Do Hamsters Like the Dark?

Hamster sitting in the dark

Hamsters are our favorite little bundles of joy. They are adorable, easy to care for, and have an exuberance of personality.

They offer so much happiness through their antics, but if you’ve ever made the rookie mistake of having their cage in your bedroom and been awoken by your hamster hitting the gym for some cardio as soon as you go to bed, then you know how frustrating it can feel.

Why are hamsters constantly stomping around their cage in the dark? Are they stressed? Do they need something? Do hamsters like the dark?

Hamsters are crepuscular and prefer being active at dusk and dawn. They can see better in low light and dim environments but not in pitch blackness. In sunlight, they are prompted to sleep when they see UV light.

A lot of exciting biology goes behind how hamsters see the world and how they regulate their sleep cycle. Just rest assured, your hamster isn’t trying to get revenge on you by waking you up in the wee hours of the morning.

This article will dive into why hamsters prefer the dark and are better adapted to a low-light environment.

What do Hamsters Like about the Dark?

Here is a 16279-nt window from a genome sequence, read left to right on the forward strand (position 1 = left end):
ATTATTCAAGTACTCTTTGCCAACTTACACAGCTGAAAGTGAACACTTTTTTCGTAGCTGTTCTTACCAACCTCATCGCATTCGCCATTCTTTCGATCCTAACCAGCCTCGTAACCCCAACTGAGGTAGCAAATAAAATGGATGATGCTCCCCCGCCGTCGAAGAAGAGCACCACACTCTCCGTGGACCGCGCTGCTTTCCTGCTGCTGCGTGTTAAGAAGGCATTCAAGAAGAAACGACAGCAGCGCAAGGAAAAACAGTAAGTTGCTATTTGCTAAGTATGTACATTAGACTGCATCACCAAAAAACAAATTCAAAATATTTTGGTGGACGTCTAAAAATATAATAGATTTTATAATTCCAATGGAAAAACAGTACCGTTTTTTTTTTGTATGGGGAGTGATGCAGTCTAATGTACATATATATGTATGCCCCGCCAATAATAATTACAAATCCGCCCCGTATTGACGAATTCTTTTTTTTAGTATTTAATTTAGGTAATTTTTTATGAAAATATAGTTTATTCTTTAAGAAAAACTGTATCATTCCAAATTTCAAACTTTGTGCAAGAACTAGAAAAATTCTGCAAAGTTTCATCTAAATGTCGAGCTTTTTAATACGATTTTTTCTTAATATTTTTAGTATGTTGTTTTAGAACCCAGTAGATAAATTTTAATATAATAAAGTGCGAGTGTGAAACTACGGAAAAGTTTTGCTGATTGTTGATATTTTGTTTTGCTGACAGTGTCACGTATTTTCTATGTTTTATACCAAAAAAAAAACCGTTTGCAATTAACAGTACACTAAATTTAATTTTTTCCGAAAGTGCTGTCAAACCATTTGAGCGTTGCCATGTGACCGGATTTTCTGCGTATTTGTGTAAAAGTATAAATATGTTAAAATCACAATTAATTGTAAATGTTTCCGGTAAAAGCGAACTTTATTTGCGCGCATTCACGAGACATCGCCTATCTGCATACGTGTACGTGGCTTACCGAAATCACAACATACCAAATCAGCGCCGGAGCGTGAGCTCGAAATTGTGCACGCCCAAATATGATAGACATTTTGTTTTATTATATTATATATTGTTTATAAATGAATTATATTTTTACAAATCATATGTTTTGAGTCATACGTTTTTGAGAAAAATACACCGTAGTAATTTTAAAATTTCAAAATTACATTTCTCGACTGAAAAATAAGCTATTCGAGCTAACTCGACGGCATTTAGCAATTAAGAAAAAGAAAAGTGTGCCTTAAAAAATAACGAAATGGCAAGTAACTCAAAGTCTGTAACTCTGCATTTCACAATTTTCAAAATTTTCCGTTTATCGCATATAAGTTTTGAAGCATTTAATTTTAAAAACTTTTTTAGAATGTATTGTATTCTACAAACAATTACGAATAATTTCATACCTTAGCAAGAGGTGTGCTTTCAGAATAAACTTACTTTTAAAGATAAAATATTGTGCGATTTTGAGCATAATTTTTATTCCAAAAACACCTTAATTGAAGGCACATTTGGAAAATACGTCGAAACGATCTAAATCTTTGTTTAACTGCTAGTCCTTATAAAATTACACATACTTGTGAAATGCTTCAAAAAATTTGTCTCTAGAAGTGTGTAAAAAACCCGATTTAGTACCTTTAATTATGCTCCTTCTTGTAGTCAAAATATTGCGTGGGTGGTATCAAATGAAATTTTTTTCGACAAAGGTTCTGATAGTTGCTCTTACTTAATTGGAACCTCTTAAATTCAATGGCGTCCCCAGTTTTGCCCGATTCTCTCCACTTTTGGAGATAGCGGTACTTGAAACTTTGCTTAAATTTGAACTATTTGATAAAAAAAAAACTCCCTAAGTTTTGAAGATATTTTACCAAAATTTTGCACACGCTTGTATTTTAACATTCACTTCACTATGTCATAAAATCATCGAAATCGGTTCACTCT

Before diving in, it’s worth noting that hamsters are not truly nocturnal. Instead, they are crepuscular, which means that they are most active around dusk and dawn, although the time they are awake varies among species.

Many prey animals also prefer these conditions. The low light helps them avoid being spotted by predators. Let’s face it― hamsters don’t have much in the way of a defense mechanism. They are small and mostly helpless against larger animals.

Their claws offer them a small degree of protection in an emergency, but hamsters operate on a strict ‘don’t be seen’ lifestyle in the wild.

For your domestic fluffball, despite the lack of snakes or owls roaming around, your hamster’s survival instincts are still very much ingrained as a domestic animal.

Your hamster might freak out if you make a loud noise near the cage. He’s interpreting those noises as potential threats and is listening fearfully for further alarming noises.

When the lights are off at home, your hamster feels much less threatened by those threats. Whether perceived or real, a proper day/night cycle for your hamster is essential for their overall wellbeing.

So, don’t be surprised when you hear your hamster scrabbling at their food bowl late at night― they likely don’t need anything. It’s just a natural survival instinct that’s ingrained in them.

Can Hamsters Survive in the Day?

Hamsters can adapt to the same schedule as their owners. Some promote the idea of shifting their sleep schedule by waking your hammy up 15 minutes earlier each day until they’re aligned with roughly the same schedule as you, but we wouldn’t recommend this.